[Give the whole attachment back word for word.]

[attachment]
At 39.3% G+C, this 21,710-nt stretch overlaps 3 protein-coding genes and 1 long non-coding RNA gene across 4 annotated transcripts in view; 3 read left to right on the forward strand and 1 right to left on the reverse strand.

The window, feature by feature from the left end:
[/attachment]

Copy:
At 39.3% G+C, this 21,710-nt stretch overlaps 3 protein-coding genes and 1 long non-coding RNA gene across 4 annotated transcripts in view; 3 read left to right on the forward strand and 1 right to left on the reverse strand.

The window, feature by feature from the left end: